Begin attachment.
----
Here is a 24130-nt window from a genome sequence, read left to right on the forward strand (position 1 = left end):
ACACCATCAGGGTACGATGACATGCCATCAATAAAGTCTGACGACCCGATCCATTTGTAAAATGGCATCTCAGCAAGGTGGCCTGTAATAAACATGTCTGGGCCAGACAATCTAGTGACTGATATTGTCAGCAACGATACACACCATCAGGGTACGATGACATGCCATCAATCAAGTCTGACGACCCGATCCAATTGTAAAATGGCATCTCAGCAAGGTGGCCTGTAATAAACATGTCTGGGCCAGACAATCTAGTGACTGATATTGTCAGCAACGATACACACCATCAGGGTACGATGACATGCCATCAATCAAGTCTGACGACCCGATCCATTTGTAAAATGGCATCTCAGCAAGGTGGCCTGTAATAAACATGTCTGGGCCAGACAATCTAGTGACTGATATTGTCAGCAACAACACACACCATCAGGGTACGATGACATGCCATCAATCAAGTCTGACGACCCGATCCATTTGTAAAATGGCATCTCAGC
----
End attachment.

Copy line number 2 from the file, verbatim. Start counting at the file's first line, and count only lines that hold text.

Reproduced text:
ACACCATCAGGGTACGATGACATGCCATCAATAAAGTCTGACGACCCGATCCATTTGTAAAATGGCATCTCAGCAAGGTGGCCTGTAATAAACATGTCTGGGCCAGACAATCTAGTGACTGATATTGTCAGCAACGATACACACCATCAGGGTACGATGACATGCCATCAATCAAGTCTGACGACCCGATCCAATTGTAAAATGGCATCTCAGCAAGGTGGCCTGTAATAAACATGTCTGGGCCAGACAATCTAGTGACTGATATTGTCAGCAACGATACACACCATCAGGGTACGATGACATGCCATCAATCAAGTCTGACGACCCGATCCATTTGTAAAATGGCATCTCAGCAAGGTGGCCTGTAATAAACATGTCTGGGCCAGACAATCTAGTGACTGATATTGTCAGCAACAACACACACCATCAGGGTACGATGACATGCCATCAATCAAGTCTGACGACCCGATCCATTTGTAAAATGGCATCTCAGC